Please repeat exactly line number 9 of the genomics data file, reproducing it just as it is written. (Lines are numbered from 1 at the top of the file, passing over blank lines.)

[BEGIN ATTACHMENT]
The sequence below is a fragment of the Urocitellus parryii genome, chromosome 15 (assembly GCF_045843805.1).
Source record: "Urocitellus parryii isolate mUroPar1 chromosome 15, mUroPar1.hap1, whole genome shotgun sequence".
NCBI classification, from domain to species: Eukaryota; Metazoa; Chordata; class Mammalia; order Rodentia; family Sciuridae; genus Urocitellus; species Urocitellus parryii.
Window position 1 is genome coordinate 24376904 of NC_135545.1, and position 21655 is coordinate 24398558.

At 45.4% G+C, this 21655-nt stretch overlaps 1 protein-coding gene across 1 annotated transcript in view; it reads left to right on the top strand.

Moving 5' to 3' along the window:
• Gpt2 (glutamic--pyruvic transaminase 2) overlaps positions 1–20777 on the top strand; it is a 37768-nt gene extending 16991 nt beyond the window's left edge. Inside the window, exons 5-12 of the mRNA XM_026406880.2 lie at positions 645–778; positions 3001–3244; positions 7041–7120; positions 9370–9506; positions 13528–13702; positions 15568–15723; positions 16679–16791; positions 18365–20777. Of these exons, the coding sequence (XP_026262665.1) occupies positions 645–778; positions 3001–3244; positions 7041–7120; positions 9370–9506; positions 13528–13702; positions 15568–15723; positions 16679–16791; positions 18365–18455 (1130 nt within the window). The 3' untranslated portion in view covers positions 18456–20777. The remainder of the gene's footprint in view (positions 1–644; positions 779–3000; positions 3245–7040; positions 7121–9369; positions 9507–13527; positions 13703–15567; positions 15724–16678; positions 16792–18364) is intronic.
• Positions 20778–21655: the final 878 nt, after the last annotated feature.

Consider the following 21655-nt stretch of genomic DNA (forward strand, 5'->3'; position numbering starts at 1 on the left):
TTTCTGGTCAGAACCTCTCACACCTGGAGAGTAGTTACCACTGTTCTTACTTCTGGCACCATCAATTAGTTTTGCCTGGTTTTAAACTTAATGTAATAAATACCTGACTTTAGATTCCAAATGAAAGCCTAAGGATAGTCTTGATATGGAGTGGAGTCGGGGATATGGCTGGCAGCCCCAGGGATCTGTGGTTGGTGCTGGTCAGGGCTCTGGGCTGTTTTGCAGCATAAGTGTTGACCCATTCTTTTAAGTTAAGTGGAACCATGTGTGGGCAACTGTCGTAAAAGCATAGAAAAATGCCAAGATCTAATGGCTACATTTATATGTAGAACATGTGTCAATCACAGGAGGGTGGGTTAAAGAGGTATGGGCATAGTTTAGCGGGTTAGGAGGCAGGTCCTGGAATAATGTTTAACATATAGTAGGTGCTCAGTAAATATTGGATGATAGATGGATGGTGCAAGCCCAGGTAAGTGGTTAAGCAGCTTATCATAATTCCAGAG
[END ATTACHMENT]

Consider the following 21655-nt stretch of genomic DNA (forward strand, 5'->3'; position numbering starts at 1 on the left):